User-generated content can be a great supplement to your own content. The most famous example is Amazon's book reviews, which date from 1996 (not exactly "2.0."). Communities, which were the main recommendation in the 1997 book Net.Gain, are also an old idea.
Community features are particularly useful on intranets, and many of the Intranet Design Annual winners offer them. The reasons communities work better on intranets also explains why they're often less useful on the open Internet:
A company's employees are an actual community with a crucial shared interest: succeeding in business.
Employees are pre-vetted: they've been hired and thus presumably have a minimum quality level. In contrast, on the Web, most people are bozos and not worth listening to.
Although some intranet communities — such as those around internal classified ads — are aimed at lightening up the workplace, most intranet communities are tightly focused on company projects. Discussions stay on topic rather than wandering all over the map.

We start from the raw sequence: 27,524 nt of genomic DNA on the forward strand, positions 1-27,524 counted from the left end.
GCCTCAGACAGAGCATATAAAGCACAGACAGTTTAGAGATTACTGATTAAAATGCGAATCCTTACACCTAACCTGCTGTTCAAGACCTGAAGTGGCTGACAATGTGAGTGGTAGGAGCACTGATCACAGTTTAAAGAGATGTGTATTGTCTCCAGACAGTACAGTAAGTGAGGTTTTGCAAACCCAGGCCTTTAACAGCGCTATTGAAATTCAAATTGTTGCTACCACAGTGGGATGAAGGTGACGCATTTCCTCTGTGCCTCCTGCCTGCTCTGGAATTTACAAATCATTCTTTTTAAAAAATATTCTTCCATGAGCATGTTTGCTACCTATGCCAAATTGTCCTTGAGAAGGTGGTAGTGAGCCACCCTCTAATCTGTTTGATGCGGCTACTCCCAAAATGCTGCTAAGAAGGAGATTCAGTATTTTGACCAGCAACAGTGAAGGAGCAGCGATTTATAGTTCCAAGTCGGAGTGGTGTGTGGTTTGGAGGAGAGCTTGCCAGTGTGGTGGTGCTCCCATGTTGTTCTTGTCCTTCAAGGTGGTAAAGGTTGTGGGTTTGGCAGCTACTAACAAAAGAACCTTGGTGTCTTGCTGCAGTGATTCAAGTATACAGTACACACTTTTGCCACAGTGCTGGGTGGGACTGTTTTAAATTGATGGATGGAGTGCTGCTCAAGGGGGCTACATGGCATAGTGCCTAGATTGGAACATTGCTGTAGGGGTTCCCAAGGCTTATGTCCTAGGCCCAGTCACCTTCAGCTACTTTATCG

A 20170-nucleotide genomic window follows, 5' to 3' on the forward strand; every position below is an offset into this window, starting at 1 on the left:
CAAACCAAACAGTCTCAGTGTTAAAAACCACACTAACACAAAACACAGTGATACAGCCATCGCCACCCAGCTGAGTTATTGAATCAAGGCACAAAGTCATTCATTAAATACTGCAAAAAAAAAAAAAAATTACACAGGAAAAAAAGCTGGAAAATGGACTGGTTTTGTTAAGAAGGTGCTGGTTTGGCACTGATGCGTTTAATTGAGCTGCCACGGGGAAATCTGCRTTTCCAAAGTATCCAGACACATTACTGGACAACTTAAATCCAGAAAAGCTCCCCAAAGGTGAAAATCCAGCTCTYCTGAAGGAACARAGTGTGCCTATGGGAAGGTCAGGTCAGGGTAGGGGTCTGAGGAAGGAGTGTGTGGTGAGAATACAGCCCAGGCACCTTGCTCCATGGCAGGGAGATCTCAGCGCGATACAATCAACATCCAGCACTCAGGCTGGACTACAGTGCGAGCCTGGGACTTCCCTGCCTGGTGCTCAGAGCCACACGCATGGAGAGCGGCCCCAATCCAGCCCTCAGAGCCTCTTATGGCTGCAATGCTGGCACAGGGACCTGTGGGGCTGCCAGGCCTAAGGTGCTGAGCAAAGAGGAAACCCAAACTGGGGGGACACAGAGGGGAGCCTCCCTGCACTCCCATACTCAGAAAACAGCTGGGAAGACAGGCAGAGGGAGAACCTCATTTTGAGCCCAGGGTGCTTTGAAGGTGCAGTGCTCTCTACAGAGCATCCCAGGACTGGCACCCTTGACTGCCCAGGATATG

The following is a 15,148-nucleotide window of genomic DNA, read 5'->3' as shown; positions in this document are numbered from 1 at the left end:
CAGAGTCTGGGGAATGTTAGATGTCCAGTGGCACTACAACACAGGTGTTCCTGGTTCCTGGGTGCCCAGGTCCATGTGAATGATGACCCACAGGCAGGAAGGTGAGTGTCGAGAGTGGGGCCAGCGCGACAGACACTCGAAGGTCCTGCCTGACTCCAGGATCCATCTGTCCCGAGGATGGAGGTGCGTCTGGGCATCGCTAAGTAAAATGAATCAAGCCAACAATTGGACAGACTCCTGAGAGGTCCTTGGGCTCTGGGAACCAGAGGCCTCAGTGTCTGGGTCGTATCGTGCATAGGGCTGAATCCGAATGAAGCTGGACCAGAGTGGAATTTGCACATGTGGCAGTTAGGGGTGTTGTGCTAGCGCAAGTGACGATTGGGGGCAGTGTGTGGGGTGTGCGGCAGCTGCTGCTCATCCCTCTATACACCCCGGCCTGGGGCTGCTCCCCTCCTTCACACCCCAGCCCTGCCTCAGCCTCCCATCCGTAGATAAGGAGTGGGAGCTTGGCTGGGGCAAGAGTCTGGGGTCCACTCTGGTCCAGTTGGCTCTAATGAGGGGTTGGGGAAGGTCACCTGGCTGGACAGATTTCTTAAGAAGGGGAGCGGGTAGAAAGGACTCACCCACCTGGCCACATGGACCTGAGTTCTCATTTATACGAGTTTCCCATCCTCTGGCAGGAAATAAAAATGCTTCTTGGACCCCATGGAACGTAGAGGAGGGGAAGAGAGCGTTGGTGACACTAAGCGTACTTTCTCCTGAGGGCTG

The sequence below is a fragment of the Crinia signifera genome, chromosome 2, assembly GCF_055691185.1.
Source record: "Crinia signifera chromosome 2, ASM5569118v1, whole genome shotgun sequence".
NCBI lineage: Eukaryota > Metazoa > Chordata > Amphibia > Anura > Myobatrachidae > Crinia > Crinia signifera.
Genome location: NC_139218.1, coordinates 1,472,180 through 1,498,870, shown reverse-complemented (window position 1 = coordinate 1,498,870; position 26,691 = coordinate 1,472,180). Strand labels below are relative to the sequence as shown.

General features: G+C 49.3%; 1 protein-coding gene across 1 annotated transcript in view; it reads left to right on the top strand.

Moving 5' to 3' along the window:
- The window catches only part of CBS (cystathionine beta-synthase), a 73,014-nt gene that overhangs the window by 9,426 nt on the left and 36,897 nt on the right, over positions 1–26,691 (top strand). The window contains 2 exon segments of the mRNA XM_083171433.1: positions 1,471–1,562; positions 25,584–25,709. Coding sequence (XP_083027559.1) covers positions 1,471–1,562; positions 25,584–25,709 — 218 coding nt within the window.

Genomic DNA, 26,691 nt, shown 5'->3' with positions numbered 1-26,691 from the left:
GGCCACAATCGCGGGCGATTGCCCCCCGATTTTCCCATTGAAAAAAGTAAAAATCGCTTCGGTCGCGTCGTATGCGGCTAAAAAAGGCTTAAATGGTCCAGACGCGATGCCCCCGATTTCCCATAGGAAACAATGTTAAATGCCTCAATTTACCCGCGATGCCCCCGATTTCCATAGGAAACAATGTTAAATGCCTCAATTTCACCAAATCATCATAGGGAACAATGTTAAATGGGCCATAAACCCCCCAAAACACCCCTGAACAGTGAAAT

Intranet users are accountable for their postings and care about their reputation among colleagues and bosses. As a result, postings aim to be productive instead of destructive or flaming.
Small groups of people who know each other are less susceptible to social loafing, so more users contribute to intranet community features. In contrast, Internet communities suffer from participation inequality, where most users never contribute and the most active 1% of people dominate the discussions.
Realistically, most business tasks are too boring to support community features. The fact that the city Sanitation Department will pick up Christmas trees sometime after December 25 isn't likely to inspire a longing to discuss shared experiences on the department's site. Users will visit the site to find the pick-up dates and rules. Nonetheless, the Christmas tree pick-up page is an example of how government websites can offer taxpayers great ROI: if done right, this one page will save the city from answering endless phone calls — each costing $10 or more. Often, such boring, workhorse stuff is where the money is.
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